Monday, October 22, 2001

'Survivor' winner talks of her faith

By William A. Weathers
The Cincinnati Enquirer

        Tina Wesson's faith in God has underscored everything in her life.

        That's why the $1 million winner of Survivor: The Australian Outback was happy to come to Bridgetown Sunday night to talk to a crowd of 700 about her faith in an event sponsored by BLOC Ministries.

        “I never thought I was going to win,” said the 40-year-old Knoxville, Tenn., woman during a question-and-answer period with the audience at Oak Hills High School.

        Three elements needed to win the adventure game show, according to Ms. Wesson: Luck, strategy and “a whole lot of relating, getting along with your tribe mates.”

        Among those tribe mates: teacher-farmer Rodger Bingham of Crittenden. Sunday night Ms. Wesson divulged that Mr. Bingham was about to become a grandfather. A third Survivor series, set in Africa, is now airing on CBS.

        Ms. Wesson is a member of the interdenominational Evangelical Free Church, the mother of two teens and wife of a construction company executive.

        Dressed in jeans, sneakers and a sleeveless blouse, she talked Sunday about her spiritual awakening at age 16, after being told at a revival that she would burn in hell if she didn't accept Jesus in her heart.

        Today, “Jesus lives inside me,” she said.

        Robin Lape, 38, of Delhi, brought her 11-year-old daughter, Brittany, to hear Ms. Wesson. “It was very inspiring, very touching,” said Ms. Lape, who acknowledged that she is not a regular Survivor watcher.

        BLOC Ministries — Believing in Living One Christ — is a nonprofit group that offers counseling, mentoring and other programs to parents, teachers and students.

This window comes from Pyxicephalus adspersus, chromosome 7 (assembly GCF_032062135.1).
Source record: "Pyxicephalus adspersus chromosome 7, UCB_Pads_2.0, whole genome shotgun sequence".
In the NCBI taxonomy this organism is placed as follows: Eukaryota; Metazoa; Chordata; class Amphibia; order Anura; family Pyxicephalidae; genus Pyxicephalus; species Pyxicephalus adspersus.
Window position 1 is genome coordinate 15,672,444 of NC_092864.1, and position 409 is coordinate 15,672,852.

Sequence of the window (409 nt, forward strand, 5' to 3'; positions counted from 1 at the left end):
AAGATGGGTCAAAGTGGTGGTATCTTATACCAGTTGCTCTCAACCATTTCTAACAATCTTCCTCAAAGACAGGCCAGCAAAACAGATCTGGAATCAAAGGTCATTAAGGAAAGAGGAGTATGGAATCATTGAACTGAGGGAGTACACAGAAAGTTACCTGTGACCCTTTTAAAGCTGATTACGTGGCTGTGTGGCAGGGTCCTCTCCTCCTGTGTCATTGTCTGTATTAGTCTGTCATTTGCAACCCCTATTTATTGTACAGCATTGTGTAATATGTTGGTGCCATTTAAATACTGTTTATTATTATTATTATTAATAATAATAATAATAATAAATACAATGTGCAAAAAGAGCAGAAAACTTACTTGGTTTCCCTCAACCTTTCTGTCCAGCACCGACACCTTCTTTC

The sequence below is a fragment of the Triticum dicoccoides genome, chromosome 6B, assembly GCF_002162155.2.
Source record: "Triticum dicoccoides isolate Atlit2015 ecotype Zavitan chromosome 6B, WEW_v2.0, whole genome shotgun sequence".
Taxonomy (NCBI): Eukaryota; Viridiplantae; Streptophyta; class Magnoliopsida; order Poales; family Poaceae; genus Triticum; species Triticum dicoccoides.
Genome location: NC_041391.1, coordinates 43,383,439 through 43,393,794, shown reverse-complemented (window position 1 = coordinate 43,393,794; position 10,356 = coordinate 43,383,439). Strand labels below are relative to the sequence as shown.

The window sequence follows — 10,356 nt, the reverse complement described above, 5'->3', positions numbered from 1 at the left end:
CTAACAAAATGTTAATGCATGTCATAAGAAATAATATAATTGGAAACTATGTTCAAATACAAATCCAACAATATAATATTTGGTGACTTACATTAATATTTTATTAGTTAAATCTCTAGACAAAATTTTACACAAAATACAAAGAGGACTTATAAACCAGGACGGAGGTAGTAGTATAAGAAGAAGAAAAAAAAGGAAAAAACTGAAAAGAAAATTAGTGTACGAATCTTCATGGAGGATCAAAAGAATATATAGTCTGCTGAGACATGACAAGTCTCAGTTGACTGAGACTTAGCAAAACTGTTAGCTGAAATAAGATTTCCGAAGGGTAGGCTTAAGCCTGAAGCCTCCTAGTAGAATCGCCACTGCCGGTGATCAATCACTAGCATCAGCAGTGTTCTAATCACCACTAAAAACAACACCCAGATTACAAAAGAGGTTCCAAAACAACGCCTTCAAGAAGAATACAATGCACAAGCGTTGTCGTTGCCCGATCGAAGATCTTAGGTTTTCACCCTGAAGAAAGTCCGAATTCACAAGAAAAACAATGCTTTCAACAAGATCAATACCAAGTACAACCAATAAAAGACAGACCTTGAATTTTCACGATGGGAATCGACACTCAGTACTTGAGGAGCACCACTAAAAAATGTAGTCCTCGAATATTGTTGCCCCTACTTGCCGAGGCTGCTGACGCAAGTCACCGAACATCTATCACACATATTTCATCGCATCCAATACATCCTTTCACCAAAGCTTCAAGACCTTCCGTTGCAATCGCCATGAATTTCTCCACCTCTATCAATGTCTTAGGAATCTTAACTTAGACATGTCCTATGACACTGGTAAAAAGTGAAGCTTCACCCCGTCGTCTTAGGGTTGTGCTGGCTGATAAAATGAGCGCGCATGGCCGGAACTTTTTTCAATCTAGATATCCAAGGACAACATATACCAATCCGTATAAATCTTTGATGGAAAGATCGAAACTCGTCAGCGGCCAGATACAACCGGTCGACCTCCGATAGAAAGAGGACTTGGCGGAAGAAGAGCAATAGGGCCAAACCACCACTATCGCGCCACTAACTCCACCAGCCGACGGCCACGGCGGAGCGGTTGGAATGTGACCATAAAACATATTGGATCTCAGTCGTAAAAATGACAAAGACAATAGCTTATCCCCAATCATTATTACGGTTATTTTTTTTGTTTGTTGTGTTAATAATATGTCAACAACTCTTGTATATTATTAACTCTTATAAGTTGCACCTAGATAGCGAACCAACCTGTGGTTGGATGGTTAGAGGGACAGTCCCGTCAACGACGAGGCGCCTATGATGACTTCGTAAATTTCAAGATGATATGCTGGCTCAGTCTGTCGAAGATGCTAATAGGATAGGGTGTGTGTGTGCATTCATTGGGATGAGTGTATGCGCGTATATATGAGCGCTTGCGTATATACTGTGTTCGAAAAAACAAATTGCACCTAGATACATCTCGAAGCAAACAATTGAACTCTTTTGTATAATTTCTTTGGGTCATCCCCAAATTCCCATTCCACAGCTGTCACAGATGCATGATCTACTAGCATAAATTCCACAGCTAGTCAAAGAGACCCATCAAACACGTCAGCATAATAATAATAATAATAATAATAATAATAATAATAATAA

Ms. Wesson was invited here because “she does a lot now to support families,” said BLOC Ministries Director Dwight Young.


Mass held for Trade Center victim
First-year teacher counts victories
Levies priority for fire, police
Health levy seeks 25% increase
RADEL: Don't let fear mar Halloween
SULLIVAN: New Yorkers don't let disaster stop them
Council hopefuls struggle to get noticed
Charterites flex political muscles
Council could pass home subsidy plan
Ministers group supports Issue 5
Rally to support racial-diversity policies
- 'Survivor' winner talks of her faith
Taft seeks tobacco cash for bailout
You Asked For It
Emotion vented in posters
Girl hit on I-75 identified
Good News: Exhibit answer to attacks
Local Digest
Monroe charter on ballot
Waynesville veterans vie for mayor's seat
Campbell Co. counts success
CROWLEY: Boone Co. Democrats need more than a rally
Author to speak at 'forgiveness' event
Columbus welcomes gays
County curfew foils Halloween pranksters
Indianapolis airport seeks amnesty from $6.2M fee
Railroad pension plan
Sex offenders lived near day-care center